Monday, December 1, 2008

More rather than less

These days I seem to be busier cataloging books than answering emails and phone calls. It has occurred to me that I might be better off leaking out a bit of what I'm doing while I'm not answering the cell phone messages that I never answer (cell phone doesn't work in the house and battery dies after the first couple of messages anyway). I hope to post briefly here on general Hollander Books doings, new arrivals and travels.

This year I missed the CIROBE convention in Chicago, but I did get some bid lists and was able to buy out most of the copies of Fred Astren's "Karaite Judaism and Historical Understanding," the product of many year's efforts on Fred's part. He is the head of Jewish Studies here in San Francisco at San Francisco State University.

The flap copy on the book states, "
Notions of history and the past contained in literature of the Karaite Jewish sect offer insight into the relationship of Karaism to mainstream rabbinic Judaism and to Islam and Christianity. Karaite Judaism and Historical Understanding describes how a minority sectarian religious community constructs and uses historical ideology. It investigates the proportioning of historical ideology to law and doctrine and the influence of historical setting on religious writings about the past.

In the present volume, Fred Astren discusses modes of representing the past, especially in Jewish culture, and then poses questions about the past in sectarian, particularly Judaic sectarian, contexts. He contrasts early Karaite scripturalism with the literature of rabbinic Judaism, which, embodying historical views that carry a moralistic burden, draws upon the chain of tradition to suppose a generation-to-generation transmission of divine knowledge and authority. Karaites in the medieval Islamic world eschewed historical thinking, in concert with their rejection of the rabbinic concept of tradition. One important medieval Karaite, al-Qirqisani, however, constructed a sophisticated historical argument as part of his philosophical exposition of Karaism, demonstrating theological and philosophical strategies common in Islam and Christianity.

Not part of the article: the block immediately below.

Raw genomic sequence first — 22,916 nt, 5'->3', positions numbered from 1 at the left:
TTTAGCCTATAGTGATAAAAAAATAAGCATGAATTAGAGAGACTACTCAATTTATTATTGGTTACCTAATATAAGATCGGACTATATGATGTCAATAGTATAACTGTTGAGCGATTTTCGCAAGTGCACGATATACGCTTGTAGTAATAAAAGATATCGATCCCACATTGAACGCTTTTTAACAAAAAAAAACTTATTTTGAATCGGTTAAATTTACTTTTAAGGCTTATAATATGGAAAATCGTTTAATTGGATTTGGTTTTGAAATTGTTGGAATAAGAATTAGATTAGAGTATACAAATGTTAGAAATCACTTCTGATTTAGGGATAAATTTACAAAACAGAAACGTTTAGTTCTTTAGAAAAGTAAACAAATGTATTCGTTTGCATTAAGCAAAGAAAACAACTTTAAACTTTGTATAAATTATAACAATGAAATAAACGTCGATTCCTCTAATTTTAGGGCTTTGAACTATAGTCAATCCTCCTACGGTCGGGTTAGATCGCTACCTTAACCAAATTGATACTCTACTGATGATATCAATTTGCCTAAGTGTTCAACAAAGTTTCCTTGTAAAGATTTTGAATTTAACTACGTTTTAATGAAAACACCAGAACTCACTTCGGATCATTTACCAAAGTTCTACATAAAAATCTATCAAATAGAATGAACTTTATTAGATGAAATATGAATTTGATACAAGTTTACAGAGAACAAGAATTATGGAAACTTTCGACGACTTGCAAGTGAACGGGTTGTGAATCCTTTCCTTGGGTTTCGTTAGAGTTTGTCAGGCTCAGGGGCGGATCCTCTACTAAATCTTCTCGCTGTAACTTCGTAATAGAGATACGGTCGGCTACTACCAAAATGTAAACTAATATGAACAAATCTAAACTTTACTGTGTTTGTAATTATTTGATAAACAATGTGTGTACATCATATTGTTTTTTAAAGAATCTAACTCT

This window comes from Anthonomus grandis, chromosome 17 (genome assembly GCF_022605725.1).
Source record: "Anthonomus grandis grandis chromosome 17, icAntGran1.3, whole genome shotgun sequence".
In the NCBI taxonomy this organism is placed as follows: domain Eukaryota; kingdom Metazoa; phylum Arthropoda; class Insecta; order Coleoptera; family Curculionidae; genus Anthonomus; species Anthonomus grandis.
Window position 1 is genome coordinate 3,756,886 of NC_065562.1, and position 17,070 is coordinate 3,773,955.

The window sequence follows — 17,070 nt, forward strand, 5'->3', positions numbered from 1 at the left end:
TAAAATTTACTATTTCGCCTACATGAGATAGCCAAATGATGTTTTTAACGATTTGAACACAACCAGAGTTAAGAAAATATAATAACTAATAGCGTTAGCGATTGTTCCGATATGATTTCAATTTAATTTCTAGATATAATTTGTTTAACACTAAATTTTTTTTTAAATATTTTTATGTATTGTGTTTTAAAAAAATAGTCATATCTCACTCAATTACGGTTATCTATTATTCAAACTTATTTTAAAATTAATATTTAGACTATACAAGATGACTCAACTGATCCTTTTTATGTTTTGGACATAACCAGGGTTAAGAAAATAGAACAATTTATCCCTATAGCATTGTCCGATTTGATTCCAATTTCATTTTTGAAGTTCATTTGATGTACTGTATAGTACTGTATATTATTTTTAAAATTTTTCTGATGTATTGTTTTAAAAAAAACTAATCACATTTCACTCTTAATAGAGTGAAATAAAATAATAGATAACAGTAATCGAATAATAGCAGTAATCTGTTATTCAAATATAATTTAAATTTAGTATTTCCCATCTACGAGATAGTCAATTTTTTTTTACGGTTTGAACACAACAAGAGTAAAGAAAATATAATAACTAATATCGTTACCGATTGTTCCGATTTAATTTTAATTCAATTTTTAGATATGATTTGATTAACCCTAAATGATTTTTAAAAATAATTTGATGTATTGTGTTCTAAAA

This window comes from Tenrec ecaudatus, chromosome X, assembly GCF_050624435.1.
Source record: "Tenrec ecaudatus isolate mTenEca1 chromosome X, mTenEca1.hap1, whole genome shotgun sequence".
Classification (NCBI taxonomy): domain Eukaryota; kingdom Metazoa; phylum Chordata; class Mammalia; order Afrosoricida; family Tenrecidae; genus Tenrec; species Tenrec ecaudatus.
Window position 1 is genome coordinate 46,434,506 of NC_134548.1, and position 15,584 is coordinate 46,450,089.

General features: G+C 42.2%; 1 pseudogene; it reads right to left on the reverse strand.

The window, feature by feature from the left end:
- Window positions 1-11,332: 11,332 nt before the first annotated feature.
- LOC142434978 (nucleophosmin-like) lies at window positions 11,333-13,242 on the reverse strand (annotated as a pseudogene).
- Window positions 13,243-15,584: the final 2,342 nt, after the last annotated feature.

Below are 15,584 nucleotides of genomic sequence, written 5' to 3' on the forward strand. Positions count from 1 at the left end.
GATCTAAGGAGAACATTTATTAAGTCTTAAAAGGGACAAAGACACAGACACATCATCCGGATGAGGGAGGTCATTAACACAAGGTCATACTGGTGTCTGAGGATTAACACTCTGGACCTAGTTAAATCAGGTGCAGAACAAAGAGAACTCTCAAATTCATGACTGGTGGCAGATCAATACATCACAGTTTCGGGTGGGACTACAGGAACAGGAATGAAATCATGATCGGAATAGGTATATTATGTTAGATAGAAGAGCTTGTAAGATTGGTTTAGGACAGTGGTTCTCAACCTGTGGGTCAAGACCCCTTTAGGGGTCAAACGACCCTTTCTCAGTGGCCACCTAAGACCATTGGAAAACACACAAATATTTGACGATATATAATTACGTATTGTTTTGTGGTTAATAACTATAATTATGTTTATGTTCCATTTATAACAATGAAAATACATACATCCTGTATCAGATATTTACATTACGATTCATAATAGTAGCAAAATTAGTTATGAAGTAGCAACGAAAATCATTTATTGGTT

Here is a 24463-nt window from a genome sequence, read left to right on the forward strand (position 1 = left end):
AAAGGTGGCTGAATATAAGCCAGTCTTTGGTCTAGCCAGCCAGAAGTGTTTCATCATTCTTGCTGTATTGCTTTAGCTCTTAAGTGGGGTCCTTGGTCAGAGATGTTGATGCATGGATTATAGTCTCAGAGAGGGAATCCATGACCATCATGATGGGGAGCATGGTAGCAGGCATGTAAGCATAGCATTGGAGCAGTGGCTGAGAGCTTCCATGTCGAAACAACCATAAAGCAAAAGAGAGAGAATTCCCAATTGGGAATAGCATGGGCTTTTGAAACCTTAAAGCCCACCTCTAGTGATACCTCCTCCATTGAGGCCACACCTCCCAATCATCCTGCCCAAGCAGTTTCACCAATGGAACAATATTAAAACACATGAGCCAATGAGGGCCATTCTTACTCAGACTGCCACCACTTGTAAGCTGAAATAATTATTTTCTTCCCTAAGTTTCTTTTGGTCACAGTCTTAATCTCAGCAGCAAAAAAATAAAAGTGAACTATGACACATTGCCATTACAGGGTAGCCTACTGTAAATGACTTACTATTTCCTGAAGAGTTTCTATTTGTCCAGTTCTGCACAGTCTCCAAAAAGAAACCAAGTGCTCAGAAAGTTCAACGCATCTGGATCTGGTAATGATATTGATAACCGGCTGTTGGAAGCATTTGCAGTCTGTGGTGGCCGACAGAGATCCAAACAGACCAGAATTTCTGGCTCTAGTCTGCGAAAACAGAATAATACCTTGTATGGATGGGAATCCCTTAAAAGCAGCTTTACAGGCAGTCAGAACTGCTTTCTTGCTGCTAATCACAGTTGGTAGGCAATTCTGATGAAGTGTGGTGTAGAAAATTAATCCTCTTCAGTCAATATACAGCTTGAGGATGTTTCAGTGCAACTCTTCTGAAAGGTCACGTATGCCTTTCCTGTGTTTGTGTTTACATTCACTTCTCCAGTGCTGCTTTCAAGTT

The center of Karaism shifted to the Byzantine-Turkish world during the twelfth through sixteenth centuries, when a new historical outlook unoblivious of the past accommodated legal developments influenced by rabbinic thought. Reconstructing Karaite historical expression from both published works and previously unexamined manuscripts, Astren shows that Karaites relied on rabbinic literature to extract and compile historical data for their own readings of Jewish history, which they recorded in an encyclopedic literature similar to contemporary Byzantine Christian Orthodox writing. Astren documents how as the Karaites moved toward a concept of tradition and echoed rabbinic historical formulations, they developed a version of the chain of tradition to link archaic biblical history to their own community.

During the seventeenth and eighteenth centuries, Karaite scholars in Poland and Lithuania collated and harmonized historical materials inherited from their Middle Eastern predecessors. Astren portrays the way that Karaites, with some influence from Jewish Renaissance historiography and impelled by features of Protestant-Catholic discourse, prepared complete literary historical works that maintained their Jewishness while offering a Karaite reading of Jewish history."

The book was published at $50.00. Our price is $22.50. The book can be found at the website at

I expect to start in on another big group of Hebrew books tomorrow. The lot is mixed and is comprised of Seforim, Hasidut and Ancient Israel.

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